*Some may quibble about the use of the word demand preferring instead the word command. However, the commandments weren’t simply orders given by an authority. They were ultimatums with consequences that were sometimes fatal. Given that the so called commandments were more like ultimatums, it’s hard to see the difference between demand and command in this context.
Less risk, in short. There are inherent risks involved in removing an organ, whether or not it’s going to be replaced. In many cases, the existing kidneys may not function well, but do have a minimal amount of processing power, and still have a full blood supply. As an additional kidney can be added into the urinary system with less fuss than full replacement, and less overall risk, even if the recipients kidneys are completely non-functional. If the recipient kidneys are going haywire, however, and are sending out all sorts of bad signals or harboring cancers or incurable disease, they’re removed.
Adrenal failure can also occur when adrenal glands are removed from their kidney hosts (as happens when recipient kidneys are removed - often the adrenal glands are not affected by kidney disease), and adding lifelong adrenal supplements to an already-large number of immunosuppressant drugs needed after transplantation is not exactly ideal.
"Piggybacking" or heterotopic transplantation is also occasionally used in heart transplants, particularly when it’s a pediatric patient who is not receiving donor lungs at the same time. It’s also been used in liver transplants in very select cases. However, both of those surgeries are non-standard, and require very experienced surgeons at specialized transplant centers.
Why did I never hear of this before?
First we’d have to agree what these attributes are. Then we’d have to discuss why it’s apt to call this entity god. On the former, there is no consensus. The theist claims that god is uncaused, timeless, changeless, immaterial, and personal. The Christian then adds that her god is omnipotent, omniscient, omnibenevolent, perfectly judicious, omnipresent, sovereign, and existing apart from everything else. The deist will argue that his god is not personal. The pantheist who conflates her god with the universe will not claim that her god is immaterial; she will also add that her god is one with everything—hence hylozoism and/or animism. The panentheist might agree on that point but will add that his god is transcendent; thus, his god isn’t just spaceless and timeless, but extends beyond both.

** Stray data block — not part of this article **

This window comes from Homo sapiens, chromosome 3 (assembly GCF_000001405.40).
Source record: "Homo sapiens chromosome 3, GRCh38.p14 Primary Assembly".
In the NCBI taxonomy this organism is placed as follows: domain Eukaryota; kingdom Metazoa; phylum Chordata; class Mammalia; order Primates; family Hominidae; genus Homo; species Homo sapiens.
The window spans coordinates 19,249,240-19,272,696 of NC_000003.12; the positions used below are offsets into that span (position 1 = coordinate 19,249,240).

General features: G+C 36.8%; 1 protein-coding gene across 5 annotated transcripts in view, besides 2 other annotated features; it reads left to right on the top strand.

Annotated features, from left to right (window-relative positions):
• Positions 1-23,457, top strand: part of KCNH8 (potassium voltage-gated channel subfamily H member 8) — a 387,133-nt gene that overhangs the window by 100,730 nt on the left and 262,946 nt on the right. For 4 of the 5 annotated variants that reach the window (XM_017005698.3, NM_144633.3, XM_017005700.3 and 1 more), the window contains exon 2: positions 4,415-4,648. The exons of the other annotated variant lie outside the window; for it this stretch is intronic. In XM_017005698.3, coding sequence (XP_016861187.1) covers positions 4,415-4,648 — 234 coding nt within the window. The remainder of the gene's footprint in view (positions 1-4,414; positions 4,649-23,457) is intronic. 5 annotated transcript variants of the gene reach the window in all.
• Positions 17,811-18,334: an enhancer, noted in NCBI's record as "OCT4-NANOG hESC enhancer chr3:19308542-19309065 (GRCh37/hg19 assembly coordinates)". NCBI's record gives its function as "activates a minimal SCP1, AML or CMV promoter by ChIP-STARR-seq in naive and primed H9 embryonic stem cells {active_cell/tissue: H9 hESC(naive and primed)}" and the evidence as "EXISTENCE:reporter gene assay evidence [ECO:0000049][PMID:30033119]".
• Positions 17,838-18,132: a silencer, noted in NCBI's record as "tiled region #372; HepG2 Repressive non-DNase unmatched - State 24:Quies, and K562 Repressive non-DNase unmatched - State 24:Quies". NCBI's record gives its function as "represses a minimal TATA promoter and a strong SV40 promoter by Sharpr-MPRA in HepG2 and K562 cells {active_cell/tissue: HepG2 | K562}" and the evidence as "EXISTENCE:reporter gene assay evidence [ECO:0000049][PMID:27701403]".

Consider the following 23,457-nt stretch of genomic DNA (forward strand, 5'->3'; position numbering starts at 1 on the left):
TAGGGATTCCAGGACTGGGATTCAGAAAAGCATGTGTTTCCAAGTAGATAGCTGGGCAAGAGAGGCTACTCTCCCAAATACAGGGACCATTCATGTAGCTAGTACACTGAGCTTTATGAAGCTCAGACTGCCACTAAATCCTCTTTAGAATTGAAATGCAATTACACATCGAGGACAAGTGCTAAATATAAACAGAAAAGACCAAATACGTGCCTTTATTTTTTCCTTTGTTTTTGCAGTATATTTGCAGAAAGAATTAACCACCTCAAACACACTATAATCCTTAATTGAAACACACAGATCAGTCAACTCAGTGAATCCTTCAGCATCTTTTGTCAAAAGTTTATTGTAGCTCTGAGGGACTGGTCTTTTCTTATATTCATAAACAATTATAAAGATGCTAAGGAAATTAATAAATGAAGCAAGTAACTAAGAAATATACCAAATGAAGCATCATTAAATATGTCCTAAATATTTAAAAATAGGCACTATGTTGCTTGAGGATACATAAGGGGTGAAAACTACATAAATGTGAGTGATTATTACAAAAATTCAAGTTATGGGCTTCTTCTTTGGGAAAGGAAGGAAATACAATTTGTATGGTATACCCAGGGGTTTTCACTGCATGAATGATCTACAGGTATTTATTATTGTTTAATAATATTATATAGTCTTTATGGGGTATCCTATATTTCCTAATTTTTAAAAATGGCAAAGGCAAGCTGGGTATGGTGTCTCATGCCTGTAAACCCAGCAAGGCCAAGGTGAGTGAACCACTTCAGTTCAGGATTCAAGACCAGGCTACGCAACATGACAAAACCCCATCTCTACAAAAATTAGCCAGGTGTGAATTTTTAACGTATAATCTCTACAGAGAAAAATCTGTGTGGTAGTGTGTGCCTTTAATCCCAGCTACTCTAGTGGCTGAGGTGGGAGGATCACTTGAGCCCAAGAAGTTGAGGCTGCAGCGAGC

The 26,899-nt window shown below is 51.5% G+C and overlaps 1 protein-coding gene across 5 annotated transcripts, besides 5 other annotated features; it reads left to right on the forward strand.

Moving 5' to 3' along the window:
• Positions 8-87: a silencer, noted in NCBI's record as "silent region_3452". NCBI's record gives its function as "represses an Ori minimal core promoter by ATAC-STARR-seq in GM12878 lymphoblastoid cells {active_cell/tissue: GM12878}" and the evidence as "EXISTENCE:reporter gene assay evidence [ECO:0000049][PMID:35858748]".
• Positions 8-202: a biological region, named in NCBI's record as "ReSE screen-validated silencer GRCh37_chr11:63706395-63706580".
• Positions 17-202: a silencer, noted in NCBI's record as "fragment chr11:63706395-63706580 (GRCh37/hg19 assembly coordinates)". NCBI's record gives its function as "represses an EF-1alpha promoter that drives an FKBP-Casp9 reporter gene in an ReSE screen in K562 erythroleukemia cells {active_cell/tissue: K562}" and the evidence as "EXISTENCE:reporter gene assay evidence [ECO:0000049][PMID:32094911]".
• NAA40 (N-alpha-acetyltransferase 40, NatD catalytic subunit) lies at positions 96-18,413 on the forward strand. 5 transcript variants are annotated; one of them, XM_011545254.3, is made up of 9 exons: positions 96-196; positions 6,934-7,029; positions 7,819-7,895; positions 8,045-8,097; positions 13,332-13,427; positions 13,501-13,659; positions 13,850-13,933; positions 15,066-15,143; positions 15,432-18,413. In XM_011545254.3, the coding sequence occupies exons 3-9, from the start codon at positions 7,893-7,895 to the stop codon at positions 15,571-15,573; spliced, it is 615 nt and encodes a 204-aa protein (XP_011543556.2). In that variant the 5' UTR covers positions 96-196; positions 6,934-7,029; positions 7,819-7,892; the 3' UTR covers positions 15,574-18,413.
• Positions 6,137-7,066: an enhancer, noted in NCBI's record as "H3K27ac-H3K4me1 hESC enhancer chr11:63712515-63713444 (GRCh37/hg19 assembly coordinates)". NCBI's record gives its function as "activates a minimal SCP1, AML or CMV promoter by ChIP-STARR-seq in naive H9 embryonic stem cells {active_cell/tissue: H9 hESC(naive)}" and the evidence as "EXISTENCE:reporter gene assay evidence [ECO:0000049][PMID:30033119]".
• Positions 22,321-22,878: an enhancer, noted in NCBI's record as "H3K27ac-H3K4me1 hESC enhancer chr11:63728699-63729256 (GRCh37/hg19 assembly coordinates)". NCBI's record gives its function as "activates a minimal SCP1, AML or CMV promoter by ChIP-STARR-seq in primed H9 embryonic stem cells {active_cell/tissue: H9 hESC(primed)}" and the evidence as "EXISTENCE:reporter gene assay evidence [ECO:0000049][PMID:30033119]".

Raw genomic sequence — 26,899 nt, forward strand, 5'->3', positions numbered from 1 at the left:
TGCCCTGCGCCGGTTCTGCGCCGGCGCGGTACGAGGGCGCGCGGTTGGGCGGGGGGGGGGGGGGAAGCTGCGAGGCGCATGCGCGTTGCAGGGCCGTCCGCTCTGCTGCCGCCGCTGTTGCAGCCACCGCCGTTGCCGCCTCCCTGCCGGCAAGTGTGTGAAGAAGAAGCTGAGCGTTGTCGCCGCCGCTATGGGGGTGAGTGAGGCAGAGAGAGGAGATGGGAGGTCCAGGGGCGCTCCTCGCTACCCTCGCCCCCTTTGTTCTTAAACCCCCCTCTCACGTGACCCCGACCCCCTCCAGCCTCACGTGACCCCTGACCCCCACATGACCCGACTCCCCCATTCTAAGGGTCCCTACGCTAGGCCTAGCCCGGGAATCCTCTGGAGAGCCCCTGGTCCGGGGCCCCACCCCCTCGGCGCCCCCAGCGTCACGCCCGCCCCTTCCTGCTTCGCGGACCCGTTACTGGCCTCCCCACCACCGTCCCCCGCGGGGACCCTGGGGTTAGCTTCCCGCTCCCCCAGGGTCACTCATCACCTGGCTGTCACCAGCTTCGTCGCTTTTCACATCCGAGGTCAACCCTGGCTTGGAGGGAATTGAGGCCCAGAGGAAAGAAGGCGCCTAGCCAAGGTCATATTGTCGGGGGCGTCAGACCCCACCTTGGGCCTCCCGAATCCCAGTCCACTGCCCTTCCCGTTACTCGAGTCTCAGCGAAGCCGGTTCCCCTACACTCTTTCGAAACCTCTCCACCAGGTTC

Bhakti Hindus will disagree and say that gods can take human form in the form of an avatara. This finds a historical correlate of sorts in the gods of mythology. Demigods are gods who became men or men who did great deeds and became gods. Indeed a historical inquiry into the origins of modern Christology reveals this phenomenon in early Christianity. Jesus wasn’t thought to be god while he existed, assuming he was historical. He came to be equal to god decades after the fact—as is attested prominently in the Gospel of John (90-100 CE). Thus, what I survey above shows that the attributes aren’t generally agreed upon.
Would it be apt to call such a being god? I don’t think so. What’s required is that we agree on what attributes constitute a god. After that there must exist a being who has all of those attributes. That’s precisely the being we can’t locate—neither through empirical methods nor revelation nor any other means. There’s also the problem of contradictory attributes. How can a being be perfect whilst mandating worship? How can a being be omnibenevolent and perfectly judicial? In other words, how can there be wrathful justice where there’s perfect love? Human love is fallible and regardless of that, a loving parent won’t disown his son when he drives drunk—won’t disown his daughter when she needs an abortion at 15 years of age. Yet Christians and Muslims posit a god who will punish sinners eternally for temporal misdeeds. How can god be timeless whilst interacting in time? How can a god be one with everything and transcendent simultaneously? It either exists within all things or exists apart from all things.
The notion of god is altogether incoherent. There’s simply no way to synthesize disparate concepts and thus reduce them to a singular archetype. We can only devise archetypes based on shared attributes. It’s something I’m already thinking about with hopes of applying these archetypes in a book I plan to write on gnostic atheism. The book is years away at best and will require consultation from a number of disciplines. It’s not an easy task, but I think it’s a necessary direction to go in, especially since opponents quibble about our focus on this or that religion and/or god concept. Such a project will simply follow atheism to its ultimate conclusion.
Who really matters in our democracy — the general public, or wealthy elites? That’s the topic of a new study by political scientists Martin Gilens of Princeton and Benjamin Page of Northwestern. The study’s been getting lots of attention, because the authors conclude, basically, that the US is a corrupt oligarchy where ordinary voters barely matter. Or as they put it, “economic elites and organized interest groups play a substantial part in affecting public policy, but the general public has little or no independent influence.”